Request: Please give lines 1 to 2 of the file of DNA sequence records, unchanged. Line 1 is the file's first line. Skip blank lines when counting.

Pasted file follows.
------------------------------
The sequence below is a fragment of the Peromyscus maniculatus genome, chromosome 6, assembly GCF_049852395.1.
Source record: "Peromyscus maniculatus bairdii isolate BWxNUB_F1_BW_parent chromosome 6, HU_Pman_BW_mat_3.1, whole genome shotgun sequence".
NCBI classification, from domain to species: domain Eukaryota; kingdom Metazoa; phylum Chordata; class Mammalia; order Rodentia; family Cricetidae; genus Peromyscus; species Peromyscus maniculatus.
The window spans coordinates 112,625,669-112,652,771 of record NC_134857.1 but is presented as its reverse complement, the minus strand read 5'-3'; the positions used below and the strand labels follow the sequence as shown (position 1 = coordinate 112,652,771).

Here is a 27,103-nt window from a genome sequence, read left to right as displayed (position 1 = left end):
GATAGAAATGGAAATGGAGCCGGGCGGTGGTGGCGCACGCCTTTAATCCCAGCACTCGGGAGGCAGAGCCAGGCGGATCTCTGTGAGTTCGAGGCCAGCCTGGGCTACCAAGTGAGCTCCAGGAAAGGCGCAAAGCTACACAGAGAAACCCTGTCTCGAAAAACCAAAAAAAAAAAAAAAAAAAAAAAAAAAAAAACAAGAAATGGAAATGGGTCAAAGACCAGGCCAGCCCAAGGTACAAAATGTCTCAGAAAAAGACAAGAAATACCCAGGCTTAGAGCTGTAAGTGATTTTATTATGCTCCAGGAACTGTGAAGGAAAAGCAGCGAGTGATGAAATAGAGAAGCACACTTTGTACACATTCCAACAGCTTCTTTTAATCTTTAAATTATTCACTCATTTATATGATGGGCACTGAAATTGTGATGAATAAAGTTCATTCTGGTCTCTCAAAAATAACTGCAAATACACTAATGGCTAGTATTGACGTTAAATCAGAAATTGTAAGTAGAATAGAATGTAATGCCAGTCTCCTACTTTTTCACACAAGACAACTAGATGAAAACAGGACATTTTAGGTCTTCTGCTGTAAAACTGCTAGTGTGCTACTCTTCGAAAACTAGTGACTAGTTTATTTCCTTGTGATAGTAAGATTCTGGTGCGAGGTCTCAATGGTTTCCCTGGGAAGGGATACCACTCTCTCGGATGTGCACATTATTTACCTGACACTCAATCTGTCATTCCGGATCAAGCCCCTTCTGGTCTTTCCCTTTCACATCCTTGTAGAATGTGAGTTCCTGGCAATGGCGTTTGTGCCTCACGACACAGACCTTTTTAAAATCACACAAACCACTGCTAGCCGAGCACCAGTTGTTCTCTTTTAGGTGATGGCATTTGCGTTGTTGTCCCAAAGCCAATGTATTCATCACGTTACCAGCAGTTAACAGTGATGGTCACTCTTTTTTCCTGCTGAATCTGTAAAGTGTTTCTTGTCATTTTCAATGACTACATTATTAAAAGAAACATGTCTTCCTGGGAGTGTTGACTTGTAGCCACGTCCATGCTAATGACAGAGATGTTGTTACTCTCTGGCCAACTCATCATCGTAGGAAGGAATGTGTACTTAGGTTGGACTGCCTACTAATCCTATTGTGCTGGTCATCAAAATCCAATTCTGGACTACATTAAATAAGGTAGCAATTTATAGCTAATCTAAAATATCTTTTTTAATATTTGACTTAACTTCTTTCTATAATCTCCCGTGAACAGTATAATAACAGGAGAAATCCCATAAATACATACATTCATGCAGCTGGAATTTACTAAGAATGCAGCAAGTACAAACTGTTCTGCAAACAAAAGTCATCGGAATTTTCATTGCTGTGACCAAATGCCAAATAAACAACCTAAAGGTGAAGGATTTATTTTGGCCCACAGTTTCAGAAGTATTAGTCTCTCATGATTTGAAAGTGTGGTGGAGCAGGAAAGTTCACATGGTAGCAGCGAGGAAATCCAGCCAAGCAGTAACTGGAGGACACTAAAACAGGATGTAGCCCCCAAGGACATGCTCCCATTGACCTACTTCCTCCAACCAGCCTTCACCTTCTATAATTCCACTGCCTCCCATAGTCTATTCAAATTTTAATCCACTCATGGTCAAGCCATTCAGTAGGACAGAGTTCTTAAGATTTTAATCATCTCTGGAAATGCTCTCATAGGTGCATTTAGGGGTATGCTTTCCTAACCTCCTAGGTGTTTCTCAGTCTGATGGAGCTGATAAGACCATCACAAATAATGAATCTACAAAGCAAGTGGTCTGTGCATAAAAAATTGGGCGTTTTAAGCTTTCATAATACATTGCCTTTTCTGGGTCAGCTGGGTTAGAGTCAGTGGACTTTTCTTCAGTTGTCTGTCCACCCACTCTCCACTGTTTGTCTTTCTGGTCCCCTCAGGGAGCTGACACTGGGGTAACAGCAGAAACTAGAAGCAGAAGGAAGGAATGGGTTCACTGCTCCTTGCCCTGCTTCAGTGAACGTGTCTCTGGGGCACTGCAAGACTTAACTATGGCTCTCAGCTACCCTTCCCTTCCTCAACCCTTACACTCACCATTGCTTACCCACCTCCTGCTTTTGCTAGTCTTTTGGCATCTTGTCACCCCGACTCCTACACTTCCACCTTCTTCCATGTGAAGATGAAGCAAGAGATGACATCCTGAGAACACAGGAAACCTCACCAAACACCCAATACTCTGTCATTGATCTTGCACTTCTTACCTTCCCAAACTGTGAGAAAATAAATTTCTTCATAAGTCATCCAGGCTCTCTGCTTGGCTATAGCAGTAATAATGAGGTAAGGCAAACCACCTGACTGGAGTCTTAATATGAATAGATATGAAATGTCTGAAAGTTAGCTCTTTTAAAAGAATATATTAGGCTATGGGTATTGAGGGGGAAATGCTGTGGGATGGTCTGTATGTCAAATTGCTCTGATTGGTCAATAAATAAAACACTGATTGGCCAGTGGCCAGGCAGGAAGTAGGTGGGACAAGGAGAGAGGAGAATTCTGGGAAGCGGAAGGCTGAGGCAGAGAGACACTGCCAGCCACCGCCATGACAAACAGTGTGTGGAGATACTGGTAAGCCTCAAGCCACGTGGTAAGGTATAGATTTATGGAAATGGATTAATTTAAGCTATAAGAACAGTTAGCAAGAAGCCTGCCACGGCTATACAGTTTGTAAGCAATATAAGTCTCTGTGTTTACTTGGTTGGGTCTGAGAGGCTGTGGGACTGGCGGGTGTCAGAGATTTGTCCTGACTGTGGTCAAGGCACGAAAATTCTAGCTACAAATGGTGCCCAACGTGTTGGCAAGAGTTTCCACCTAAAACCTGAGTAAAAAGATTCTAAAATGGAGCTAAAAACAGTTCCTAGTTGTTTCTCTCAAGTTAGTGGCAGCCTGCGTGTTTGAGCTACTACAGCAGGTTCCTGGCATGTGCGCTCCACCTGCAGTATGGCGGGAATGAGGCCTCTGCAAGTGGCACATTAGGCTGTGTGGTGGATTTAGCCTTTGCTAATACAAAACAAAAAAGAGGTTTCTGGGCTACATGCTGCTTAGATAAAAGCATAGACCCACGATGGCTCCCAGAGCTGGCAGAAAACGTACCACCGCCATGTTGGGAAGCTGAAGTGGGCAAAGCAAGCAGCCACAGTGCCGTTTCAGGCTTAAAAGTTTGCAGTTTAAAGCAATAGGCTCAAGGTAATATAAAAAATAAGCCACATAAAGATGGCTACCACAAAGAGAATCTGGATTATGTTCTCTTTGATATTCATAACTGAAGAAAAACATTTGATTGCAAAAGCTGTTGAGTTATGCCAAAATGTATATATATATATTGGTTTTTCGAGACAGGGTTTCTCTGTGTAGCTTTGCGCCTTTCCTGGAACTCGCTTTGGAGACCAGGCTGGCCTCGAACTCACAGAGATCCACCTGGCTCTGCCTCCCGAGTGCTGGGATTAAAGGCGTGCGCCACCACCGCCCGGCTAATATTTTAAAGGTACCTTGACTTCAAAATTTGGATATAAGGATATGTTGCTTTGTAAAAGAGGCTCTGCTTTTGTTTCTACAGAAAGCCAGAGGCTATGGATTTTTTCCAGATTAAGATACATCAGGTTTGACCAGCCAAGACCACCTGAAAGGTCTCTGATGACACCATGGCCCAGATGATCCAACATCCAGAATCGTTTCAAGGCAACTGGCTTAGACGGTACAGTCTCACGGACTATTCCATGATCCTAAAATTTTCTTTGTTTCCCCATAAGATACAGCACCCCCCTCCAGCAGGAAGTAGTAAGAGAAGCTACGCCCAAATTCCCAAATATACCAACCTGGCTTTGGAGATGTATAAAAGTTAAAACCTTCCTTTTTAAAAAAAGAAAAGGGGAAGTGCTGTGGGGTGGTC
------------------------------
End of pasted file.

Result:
The sequence below is a fragment of the Peromyscus maniculatus genome, chromosome 6, assembly GCF_049852395.1.
Source record: "Peromyscus maniculatus bairdii isolate BWxNUB_F1_BW_parent chromosome 6, HU_Pman_BW_mat_3.1, whole genome shotgun sequence".